If you’re traveling or moving to another country, culture shock is inevitable. It’s the reset button on our customs and values, that thing that makes us stop and say, “Well, why do we do that?” It’s half the fun of traveling—putting those tiny things we do everyday in the spotlight, making us appreciate them for what they are: small indicators of our nationhood and shared values.
But that doesn’t mean you shouldn’t try to avoid the awkwardness or dirty looks caused by an action that would be considered perfectly normal back home. This list by Not Even French is a handy guide to not offending French people. Much of it is common courtesy (i.e. never arriving at a party empty handed, never eating before everyone else has been served). But others are things that you might not even process as being rude. For example, complaining about shops not being open on Sundays. While this might strike you as an inconvenience, it’s actually something French people have worked very hard to maintain, and representative of a culture that values social protections and a healthy work/life balance.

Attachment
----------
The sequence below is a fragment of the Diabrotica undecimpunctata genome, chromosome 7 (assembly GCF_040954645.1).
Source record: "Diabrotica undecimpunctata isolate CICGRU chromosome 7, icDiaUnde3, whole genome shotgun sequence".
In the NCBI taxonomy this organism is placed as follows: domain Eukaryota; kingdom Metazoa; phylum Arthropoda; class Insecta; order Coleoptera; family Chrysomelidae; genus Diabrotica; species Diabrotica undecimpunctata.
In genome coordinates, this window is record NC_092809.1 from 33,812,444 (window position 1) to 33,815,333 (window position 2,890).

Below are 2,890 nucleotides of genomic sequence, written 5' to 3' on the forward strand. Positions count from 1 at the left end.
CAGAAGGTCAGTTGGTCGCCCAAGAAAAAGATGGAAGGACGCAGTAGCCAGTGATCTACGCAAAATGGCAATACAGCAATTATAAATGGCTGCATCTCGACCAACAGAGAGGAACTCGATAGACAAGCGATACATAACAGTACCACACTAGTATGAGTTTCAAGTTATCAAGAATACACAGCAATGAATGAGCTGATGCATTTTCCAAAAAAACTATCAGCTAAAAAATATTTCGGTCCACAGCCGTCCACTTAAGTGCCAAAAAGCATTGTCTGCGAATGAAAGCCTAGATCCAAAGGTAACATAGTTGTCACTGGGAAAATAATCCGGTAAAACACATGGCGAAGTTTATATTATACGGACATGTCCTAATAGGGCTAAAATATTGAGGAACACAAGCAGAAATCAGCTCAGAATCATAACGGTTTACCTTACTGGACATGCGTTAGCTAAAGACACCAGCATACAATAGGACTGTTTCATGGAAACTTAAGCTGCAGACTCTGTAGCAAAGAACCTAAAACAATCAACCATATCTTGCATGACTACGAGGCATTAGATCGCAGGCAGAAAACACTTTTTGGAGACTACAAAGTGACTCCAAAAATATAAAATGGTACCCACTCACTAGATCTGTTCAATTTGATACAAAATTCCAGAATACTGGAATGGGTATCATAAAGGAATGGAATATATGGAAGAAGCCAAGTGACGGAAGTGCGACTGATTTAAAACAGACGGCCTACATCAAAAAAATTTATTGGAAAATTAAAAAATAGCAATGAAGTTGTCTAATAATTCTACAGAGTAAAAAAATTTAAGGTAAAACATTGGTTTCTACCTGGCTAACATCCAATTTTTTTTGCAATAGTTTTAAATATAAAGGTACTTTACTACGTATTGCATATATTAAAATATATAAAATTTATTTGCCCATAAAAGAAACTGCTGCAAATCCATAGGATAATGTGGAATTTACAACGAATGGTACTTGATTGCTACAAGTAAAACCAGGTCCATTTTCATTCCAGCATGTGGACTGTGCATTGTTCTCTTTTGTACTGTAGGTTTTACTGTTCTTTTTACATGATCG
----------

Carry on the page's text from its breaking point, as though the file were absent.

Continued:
In summary, always be polite, and remember to faire la bise.